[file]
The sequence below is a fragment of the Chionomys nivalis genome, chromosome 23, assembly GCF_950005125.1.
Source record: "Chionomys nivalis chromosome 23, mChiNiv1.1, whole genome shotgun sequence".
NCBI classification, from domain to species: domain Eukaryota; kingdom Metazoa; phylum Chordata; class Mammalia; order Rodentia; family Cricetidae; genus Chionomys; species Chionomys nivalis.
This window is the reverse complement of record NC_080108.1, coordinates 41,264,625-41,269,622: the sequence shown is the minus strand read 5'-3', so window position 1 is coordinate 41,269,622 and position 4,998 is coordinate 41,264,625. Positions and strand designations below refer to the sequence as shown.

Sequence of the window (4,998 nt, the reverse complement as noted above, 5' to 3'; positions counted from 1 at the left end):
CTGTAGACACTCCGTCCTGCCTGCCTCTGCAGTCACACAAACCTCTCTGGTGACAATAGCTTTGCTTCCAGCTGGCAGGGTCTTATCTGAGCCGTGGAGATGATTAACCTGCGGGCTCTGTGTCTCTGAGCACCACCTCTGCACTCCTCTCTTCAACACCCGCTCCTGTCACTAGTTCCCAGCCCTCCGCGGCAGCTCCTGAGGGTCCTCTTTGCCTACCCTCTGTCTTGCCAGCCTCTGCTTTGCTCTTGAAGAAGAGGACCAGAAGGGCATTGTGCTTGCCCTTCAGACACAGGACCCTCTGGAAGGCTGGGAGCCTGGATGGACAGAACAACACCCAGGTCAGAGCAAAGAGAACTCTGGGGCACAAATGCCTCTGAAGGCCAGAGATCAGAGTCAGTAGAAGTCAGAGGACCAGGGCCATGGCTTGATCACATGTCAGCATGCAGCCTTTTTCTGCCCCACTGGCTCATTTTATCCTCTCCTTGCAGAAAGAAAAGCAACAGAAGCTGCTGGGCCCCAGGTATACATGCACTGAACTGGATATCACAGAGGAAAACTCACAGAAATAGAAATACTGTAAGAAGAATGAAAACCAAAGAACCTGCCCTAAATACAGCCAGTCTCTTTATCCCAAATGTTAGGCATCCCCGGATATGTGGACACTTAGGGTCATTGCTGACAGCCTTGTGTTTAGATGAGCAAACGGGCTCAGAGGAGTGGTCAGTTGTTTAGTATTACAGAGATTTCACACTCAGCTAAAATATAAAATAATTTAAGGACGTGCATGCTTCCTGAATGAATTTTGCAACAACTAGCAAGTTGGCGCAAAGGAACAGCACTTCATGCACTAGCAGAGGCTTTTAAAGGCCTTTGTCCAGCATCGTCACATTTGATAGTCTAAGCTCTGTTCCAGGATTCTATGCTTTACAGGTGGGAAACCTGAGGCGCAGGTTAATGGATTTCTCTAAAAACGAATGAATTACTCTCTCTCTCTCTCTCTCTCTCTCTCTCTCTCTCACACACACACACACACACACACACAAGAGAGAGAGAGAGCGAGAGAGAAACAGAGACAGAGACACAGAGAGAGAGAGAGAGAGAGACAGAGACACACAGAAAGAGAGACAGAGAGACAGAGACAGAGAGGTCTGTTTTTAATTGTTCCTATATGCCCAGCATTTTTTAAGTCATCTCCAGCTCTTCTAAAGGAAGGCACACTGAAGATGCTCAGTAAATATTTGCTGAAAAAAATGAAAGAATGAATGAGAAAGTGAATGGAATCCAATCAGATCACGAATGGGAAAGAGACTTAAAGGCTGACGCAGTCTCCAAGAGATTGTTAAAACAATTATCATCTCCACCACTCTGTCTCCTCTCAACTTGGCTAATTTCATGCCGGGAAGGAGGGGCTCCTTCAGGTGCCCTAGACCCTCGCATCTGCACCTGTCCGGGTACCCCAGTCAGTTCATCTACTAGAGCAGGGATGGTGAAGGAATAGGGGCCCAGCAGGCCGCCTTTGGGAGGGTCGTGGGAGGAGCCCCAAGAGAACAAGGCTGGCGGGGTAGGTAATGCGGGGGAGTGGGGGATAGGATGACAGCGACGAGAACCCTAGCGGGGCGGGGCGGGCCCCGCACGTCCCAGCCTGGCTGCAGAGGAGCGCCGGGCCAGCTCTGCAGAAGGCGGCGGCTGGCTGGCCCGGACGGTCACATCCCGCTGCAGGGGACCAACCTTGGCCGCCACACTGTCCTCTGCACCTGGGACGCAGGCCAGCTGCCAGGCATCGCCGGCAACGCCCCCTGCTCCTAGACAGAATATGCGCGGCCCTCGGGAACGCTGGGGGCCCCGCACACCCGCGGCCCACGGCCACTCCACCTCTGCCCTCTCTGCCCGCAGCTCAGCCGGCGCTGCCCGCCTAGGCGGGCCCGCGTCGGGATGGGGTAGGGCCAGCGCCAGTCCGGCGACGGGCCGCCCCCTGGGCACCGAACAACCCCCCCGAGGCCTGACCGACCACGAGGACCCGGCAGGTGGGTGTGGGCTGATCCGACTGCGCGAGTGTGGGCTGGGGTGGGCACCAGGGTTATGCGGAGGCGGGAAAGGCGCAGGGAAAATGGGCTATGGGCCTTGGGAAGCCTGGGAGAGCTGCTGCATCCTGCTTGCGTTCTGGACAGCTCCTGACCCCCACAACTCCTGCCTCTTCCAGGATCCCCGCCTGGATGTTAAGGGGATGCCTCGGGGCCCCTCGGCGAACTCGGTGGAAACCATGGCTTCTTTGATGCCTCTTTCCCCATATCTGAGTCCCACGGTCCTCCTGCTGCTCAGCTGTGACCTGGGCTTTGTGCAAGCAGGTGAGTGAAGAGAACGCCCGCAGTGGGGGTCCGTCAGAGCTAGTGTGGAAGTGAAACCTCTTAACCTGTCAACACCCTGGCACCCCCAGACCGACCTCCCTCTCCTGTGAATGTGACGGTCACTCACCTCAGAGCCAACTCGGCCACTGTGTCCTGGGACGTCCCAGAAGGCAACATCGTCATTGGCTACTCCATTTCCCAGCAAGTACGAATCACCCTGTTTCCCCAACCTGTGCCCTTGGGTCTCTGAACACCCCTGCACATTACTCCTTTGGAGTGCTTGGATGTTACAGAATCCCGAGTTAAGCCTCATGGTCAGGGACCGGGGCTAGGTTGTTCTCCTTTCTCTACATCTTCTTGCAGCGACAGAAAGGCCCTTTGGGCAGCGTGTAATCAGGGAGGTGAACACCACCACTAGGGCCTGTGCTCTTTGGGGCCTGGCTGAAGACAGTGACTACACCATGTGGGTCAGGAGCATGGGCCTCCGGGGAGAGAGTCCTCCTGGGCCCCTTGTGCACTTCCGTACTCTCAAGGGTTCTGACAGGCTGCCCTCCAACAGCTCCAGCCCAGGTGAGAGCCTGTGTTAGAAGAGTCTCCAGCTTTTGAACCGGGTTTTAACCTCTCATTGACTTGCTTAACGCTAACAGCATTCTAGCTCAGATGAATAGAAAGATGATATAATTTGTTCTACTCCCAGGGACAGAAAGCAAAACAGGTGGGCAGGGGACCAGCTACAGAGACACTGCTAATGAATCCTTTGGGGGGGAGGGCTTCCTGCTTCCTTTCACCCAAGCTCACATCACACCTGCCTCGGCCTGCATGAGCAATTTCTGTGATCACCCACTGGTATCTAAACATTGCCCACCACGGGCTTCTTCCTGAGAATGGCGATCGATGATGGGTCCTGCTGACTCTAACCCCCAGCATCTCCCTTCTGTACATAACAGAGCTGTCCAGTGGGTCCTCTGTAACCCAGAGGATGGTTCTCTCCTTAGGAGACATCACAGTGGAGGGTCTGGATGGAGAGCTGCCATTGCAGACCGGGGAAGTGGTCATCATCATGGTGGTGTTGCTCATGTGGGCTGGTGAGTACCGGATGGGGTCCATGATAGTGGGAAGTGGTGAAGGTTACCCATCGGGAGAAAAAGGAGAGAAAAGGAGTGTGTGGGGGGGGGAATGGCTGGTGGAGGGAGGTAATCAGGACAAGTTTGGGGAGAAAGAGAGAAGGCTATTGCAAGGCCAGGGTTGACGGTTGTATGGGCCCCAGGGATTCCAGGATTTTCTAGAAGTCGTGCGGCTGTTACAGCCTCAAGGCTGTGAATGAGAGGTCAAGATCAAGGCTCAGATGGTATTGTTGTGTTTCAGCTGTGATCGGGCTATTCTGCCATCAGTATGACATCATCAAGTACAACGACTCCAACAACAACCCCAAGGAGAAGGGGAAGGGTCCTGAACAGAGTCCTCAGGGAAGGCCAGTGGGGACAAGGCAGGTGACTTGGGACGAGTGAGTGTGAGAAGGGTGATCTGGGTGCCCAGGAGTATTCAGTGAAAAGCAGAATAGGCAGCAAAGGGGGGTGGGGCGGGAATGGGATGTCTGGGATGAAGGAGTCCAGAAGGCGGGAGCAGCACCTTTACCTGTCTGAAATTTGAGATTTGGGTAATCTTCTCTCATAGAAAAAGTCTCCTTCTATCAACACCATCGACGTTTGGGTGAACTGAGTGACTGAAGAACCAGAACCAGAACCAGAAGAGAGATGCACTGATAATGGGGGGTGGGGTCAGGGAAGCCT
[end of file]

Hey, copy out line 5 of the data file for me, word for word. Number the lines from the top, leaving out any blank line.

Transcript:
Sequence of the window (4,998 nt, the reverse complement as noted above, 5' to 3'; positions counted from 1 at the left end):